Housing sign-up system needs improvements, order

Earlier this year, TCU broke with the long-standing tradition of requiring only freshman to live on campus. Starting in the fall, all first- and second-year noncommuting students will be required to live in university-approved housing. Students and university employees are entering uncharted waters. It is in this venture into the great unknown that Residential Services has dropped the ball. First, let’s start with the situation in the new dorms. Touted by the university as the greatest thing since Christ and moveable type combined, they have everybody fighting for a space. With private bedrooms, full-size beds and living rooms, who wouldn’t do a couple of mafia hits to be living the “suite” life?

Trying to curb an outbreak of such violence, the university wisely granted the first 100 people to pay their advanced housing fees spots in the new halls. Those who got in were under the impression that the other bedrooms in the suite would be reserved so they could invite their friends to live in them. Easy as pie, right?

Not exactly.

Students in the first 100, who were banking on living with their friends next year, received bad news two weeks ago. They found out that people eligible for housing sign-ups based on their credit hours could just move in and take up a bedroom in the suite.

Craig Allen, director of Residential Services at TCU, said that the staff never specifically told students that being in the first 100 would guarantee that they would be able to live with all of their friends in the upcoming academic year.

While this may be true, many students had the opposite impression.

Mischa Astroff, a freshman advertising/public relations major said, “The fact that so many students had the ‘wrong’ impression about sign-ups for the new dorms points to a serious flaw. The information should have been presented in a clearer fashion.”

It’s not just the new dorms that are giving next year’s on-campus residents a headache, either. There’s not even a good system for those trying to room with their friends in other residence halls. Space is available on a first-come, first-served basis. This leads to pressure and angry Facebook messages to try and force those deemed “undesirable” to live with to vacate their positions in a room in favor of friends of current occupants.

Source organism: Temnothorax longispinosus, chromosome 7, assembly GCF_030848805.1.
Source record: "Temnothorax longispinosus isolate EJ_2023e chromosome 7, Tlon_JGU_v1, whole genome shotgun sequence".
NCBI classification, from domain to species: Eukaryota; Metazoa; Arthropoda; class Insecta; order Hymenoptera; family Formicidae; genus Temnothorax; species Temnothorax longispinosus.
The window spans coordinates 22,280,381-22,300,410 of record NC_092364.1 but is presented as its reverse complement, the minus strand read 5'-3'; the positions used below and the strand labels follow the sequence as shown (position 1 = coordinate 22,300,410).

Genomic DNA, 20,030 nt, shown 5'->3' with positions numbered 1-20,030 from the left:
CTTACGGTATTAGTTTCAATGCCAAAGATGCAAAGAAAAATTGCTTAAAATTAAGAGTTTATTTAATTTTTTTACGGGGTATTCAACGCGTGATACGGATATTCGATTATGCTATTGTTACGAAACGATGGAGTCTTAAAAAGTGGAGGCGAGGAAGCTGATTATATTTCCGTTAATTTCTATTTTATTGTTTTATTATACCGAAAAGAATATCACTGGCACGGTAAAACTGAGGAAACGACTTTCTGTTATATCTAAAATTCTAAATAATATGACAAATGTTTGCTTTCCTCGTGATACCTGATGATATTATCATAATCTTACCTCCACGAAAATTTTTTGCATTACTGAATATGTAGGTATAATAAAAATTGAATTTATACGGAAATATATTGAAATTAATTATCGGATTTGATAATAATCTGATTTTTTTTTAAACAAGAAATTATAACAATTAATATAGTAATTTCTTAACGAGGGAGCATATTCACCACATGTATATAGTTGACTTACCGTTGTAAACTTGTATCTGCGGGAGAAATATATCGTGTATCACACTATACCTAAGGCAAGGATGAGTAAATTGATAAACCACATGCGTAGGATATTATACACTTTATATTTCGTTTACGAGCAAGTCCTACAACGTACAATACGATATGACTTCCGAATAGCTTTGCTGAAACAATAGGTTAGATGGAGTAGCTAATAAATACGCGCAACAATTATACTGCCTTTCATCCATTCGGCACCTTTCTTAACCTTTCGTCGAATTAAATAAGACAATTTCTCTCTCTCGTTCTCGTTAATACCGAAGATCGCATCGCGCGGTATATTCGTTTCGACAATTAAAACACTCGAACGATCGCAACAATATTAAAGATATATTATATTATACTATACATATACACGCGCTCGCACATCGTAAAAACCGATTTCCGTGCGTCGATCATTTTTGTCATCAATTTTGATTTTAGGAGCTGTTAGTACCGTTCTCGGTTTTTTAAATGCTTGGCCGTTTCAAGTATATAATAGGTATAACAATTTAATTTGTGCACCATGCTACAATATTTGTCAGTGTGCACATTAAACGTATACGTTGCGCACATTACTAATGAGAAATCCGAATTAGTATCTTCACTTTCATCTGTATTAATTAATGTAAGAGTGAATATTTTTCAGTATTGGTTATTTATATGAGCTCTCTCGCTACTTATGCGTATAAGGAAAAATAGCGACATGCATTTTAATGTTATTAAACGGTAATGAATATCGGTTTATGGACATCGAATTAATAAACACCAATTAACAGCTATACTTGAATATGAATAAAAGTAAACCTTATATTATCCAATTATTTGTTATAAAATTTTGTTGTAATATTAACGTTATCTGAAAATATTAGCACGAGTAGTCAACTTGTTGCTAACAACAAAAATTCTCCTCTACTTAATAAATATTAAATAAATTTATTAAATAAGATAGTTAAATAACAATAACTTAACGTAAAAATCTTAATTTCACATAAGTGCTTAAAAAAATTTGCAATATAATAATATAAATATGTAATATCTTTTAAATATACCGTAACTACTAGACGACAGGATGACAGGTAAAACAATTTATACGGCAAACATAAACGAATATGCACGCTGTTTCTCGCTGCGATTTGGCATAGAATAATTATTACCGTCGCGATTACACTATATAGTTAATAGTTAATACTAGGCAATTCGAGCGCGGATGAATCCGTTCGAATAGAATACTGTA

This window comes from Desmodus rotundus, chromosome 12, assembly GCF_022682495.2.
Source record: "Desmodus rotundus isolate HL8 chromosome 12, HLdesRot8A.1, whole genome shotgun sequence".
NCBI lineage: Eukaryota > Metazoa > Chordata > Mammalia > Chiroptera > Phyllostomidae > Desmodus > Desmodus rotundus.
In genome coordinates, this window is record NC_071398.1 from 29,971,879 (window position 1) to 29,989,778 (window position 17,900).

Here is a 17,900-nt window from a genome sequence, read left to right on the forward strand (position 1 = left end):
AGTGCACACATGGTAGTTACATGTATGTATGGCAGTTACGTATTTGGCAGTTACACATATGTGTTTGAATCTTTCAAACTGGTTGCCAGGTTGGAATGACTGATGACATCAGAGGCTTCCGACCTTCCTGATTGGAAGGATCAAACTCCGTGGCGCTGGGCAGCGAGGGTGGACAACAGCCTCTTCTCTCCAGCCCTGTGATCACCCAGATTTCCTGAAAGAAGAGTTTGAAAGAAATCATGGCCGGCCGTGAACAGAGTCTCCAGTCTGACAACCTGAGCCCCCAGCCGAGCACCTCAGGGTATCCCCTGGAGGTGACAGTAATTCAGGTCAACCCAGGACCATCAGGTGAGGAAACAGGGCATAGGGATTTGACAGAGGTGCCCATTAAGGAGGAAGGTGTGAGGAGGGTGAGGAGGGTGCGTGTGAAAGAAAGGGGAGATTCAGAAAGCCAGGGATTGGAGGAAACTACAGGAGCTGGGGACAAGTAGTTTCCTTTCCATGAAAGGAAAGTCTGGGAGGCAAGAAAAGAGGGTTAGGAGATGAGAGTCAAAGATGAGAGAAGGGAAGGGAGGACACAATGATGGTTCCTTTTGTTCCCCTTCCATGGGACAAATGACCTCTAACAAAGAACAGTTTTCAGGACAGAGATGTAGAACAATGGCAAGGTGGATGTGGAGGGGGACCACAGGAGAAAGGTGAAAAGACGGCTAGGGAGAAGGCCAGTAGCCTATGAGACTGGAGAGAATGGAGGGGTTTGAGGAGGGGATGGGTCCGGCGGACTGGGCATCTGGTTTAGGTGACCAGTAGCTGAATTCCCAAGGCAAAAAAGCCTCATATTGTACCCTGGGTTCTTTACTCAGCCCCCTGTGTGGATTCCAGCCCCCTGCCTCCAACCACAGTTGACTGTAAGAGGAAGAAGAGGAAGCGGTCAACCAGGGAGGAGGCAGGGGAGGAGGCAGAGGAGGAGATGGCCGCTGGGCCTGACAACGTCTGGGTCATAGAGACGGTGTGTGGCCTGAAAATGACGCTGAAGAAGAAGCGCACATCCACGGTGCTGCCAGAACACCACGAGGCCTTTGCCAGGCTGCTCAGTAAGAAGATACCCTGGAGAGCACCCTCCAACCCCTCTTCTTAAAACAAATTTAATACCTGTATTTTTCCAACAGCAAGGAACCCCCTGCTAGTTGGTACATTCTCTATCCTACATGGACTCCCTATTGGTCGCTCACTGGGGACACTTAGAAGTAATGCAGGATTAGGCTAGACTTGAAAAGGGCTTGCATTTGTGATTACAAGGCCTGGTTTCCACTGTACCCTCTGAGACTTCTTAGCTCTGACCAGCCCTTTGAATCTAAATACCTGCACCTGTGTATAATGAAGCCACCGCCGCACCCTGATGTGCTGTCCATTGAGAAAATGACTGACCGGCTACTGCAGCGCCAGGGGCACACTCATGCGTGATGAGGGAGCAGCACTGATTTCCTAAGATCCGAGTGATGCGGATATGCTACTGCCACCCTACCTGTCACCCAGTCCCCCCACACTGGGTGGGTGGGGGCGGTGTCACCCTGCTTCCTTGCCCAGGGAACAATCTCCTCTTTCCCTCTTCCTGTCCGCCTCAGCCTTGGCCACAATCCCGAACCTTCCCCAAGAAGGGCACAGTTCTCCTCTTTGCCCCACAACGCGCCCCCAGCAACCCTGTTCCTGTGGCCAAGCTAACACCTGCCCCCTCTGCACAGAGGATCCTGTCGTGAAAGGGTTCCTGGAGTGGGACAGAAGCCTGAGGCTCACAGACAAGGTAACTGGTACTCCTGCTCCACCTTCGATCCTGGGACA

Thus, hostilities between “squatters” and friends of roommates could become very heated. This could lead to blackmailing, emotionally scarring battles of wit or, worst of all, break-dance fights. Nobody wants that. There has to be a better way.

Why doesn’t Residential Services offer a service in which students submit the names of those they wish to live with, and they do their best to accommodate students’ demands? Friends can room together, and those who wish to go potluck can do that, too. Also, they could completely block off the suites for those who did early sign-up for the newer dormitories. If the number is reduced to the first 50 to sign up, those lucky students should have the right to pick their suitemates. In that case, there would still be plenty of spaces left for upperclassmen.

The way in which housing sign-ups are handled at TCU is in need of improvement. The people in Residential Services are smart, and they strive to do all that they can to ensure a positive residential experience for students. However, they are capable of creating a system to facilitate room assignments to eliminate all of the chaos. The current method has to go.

David Hall is a freshman news-editorial journalism major from Kingwood. His column appears Wednesdays.